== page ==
Donald Trump on Saturday was acquitted by the U.S. Senate in his second impeachment trial in 12 months, as his fellow Republicans shielded him from accountability for the deadly assault by his supporters on the U.S. Capitol, a shrine of American democracy.
The Senate vote of 57-43 fell short of the two-thirds majority needed to convict Mr. Trump on a charge of incitement of insurrection after a five-day trial in the same building ransacked by his followers on Jan. 6 shortly after they heard him deliver an incendiary speech.
In the vote, seven of the 50 Senate Republicans joined the chamber’s unified Democrats in favoring conviction.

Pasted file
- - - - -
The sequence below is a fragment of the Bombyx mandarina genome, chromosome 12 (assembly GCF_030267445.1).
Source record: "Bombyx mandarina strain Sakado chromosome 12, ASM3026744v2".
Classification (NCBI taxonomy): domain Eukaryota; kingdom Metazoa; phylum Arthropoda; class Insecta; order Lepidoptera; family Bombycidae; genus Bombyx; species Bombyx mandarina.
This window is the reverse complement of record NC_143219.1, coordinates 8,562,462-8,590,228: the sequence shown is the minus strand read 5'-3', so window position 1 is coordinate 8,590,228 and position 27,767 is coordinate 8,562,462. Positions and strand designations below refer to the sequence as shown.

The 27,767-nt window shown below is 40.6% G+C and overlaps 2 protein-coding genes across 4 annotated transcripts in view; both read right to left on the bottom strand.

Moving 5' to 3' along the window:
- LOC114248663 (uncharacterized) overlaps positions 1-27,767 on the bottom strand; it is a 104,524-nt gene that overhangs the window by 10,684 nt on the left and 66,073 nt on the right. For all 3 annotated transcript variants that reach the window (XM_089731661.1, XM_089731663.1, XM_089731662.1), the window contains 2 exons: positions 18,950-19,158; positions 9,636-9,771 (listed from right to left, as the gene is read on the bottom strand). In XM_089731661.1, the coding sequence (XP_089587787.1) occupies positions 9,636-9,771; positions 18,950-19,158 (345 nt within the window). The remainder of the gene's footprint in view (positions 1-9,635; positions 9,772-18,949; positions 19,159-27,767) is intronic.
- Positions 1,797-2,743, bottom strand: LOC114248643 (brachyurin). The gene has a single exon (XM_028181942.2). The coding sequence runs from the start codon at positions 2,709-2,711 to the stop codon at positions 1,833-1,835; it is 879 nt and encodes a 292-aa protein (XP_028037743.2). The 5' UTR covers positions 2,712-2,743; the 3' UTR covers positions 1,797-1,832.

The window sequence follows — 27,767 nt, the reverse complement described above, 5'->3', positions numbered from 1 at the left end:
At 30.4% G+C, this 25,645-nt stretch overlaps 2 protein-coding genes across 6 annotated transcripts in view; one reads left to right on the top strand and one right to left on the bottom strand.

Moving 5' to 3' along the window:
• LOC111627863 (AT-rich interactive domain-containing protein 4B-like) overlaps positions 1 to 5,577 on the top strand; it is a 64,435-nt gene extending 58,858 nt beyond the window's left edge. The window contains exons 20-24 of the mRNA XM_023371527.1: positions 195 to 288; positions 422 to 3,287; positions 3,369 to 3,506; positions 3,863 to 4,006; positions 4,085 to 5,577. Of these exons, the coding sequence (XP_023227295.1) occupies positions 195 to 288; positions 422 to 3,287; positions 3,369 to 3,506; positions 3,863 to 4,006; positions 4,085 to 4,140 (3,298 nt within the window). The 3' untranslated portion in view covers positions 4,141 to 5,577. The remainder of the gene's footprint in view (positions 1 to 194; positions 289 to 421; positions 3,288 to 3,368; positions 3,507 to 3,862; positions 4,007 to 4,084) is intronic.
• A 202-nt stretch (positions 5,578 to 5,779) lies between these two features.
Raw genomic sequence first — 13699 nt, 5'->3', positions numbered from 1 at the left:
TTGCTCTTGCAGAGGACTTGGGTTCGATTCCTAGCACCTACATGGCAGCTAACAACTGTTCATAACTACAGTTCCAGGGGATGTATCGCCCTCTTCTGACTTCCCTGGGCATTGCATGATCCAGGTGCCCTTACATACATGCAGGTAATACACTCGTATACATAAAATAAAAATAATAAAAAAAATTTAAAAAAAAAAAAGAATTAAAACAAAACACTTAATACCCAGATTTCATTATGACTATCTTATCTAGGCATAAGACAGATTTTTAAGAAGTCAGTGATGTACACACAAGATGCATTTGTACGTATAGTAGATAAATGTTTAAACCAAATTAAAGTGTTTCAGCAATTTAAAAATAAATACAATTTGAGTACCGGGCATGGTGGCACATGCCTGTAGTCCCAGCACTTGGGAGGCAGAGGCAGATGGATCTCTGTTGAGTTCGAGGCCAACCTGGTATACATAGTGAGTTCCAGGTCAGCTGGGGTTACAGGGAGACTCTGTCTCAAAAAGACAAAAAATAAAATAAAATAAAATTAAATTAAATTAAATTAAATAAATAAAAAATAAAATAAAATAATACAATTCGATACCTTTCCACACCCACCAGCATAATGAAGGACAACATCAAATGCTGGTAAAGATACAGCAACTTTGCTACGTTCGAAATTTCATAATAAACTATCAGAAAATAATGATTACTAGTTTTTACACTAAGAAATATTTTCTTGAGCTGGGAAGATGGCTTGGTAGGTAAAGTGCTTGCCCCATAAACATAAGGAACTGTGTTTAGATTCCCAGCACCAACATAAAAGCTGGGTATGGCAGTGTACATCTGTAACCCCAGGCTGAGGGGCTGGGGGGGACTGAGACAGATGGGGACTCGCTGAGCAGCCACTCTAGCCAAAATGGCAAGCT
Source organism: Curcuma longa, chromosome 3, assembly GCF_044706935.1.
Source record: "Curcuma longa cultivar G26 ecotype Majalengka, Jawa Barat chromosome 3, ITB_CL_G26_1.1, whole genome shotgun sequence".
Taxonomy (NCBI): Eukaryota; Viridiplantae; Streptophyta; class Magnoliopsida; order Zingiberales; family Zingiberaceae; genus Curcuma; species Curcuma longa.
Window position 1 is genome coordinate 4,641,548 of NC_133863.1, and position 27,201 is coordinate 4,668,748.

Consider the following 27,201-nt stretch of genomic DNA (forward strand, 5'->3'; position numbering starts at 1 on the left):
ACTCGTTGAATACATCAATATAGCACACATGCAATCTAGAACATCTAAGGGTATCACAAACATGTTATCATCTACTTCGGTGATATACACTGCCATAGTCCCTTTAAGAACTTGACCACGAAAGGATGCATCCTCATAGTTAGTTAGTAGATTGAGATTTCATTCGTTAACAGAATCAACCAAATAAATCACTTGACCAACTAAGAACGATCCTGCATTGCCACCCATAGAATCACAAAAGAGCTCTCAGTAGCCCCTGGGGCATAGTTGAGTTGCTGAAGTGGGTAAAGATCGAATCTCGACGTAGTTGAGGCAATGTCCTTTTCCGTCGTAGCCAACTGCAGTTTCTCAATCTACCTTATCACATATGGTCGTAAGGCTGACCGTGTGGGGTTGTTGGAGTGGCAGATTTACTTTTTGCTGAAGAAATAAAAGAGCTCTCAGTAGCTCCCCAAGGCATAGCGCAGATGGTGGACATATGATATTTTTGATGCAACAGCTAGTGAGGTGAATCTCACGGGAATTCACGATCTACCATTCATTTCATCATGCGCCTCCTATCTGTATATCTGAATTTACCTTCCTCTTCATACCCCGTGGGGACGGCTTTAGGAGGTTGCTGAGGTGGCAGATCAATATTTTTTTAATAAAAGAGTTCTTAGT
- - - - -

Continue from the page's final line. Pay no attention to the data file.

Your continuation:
Mr. Trump left office on Jan. 20, so impeachment could not be used to remove him from power. But Democrats had hoped to secure a conviction to hold him responsible for a siege that left five people including a police officer dead and to set the stage for a vote to bar him from ever serving in public office again.Given the chance to hold office in the future, they argued Mr. Trump would not hesitate to encourage political violence again.
Republicans also saved Mr. Trump in the Feb. 5, 2020, vote in his previous impeachment trial, when only one senator from theirranks – Mitt Romney – voted to convict and remove him from office.
The drama on the Senate floor unfolded against a backdrop of gaping divisions in a pandemic-weary United States along political, racial, socioeconomic and regional lines. The trial provided more partisan warfare even as Democratic President Joe Biden, who took office on Jan. 20 after defeating Mr. Trump at the ballot box on Nov. 3, called for healing and unity after his predecessor’s four turbulent years in power and a caustic election campaign.